Jurchen DynastyAcheng District, Harbin, Heilo
The Jurchen dynasy lasted from 1115 to 1234 as one of the last dynasties in Chinese history to predate the Mongol conquest of China. It is also sometimes called the "Jurchen dynasty" or the "Jurchen Jin", because members of the ruling Wanyan clan were of Jurchen descent.
The Jin emerged from Taizu's rebellion against the Liao dynasty (916–1125), which held sway over northern China until the nascent Jin drove the Liao to the Western Regions, where they became known in historiography as the Western Liao. After vanquishing the Liao, the Jin launched a century-long campaign against the Han-led Song dynasty (960–1279), which was based in southern China. Over the course of their rule, the ethnic Jurchen emperors of the Jin dynasty adapted to Han customs, and even fortified the Great Wall against the rising Mongols. Domestically, the Jin oversaw a number of cultural advancements, such as the revival of Confucianism.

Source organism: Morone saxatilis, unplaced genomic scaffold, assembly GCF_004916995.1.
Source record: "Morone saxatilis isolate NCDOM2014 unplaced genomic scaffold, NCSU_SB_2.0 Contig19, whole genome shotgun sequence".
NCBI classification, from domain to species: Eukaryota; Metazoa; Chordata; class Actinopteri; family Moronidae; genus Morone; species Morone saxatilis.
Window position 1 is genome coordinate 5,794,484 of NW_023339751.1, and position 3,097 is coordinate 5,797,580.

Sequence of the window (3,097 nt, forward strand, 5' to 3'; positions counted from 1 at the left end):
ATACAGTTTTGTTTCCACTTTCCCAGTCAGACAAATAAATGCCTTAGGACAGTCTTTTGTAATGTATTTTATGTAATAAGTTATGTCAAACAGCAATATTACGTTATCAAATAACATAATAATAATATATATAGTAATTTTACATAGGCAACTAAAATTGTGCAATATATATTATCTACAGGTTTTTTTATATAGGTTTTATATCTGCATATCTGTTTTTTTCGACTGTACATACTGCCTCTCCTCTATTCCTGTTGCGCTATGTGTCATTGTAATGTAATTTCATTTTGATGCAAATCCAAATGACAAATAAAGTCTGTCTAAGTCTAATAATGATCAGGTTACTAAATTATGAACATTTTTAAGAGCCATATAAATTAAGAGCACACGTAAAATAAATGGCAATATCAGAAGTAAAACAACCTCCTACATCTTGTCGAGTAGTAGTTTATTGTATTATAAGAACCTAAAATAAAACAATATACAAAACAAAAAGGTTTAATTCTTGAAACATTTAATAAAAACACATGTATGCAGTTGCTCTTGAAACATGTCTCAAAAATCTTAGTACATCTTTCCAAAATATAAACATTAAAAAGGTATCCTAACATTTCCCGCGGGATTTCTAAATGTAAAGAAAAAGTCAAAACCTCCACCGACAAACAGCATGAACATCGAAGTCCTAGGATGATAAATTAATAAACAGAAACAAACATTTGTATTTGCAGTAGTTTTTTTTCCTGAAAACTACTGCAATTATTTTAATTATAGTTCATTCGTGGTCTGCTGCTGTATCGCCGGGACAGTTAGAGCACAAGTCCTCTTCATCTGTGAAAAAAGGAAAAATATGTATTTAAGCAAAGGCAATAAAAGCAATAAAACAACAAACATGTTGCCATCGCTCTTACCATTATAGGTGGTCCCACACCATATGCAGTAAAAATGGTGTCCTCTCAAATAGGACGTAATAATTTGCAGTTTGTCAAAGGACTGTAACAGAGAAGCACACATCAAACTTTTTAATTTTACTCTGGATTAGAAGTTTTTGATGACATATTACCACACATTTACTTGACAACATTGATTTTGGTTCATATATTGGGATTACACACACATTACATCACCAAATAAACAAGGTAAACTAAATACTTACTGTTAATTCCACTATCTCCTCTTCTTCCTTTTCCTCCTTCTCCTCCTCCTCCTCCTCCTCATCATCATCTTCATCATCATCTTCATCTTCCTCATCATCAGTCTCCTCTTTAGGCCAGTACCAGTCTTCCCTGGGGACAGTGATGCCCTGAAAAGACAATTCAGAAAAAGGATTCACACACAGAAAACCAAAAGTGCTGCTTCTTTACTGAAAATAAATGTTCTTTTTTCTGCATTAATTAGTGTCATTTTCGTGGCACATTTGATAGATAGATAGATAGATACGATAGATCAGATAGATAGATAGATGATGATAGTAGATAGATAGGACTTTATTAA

After spending centuries as vassals of the Jin, the Mongols invaded under Genghis Khan in 1211 and inflicted catastrophic defeats on the Jin armies. After numerous defeats, revolts, defections, and coups, they succumbed to Mongol conquest 23 years later in 1234.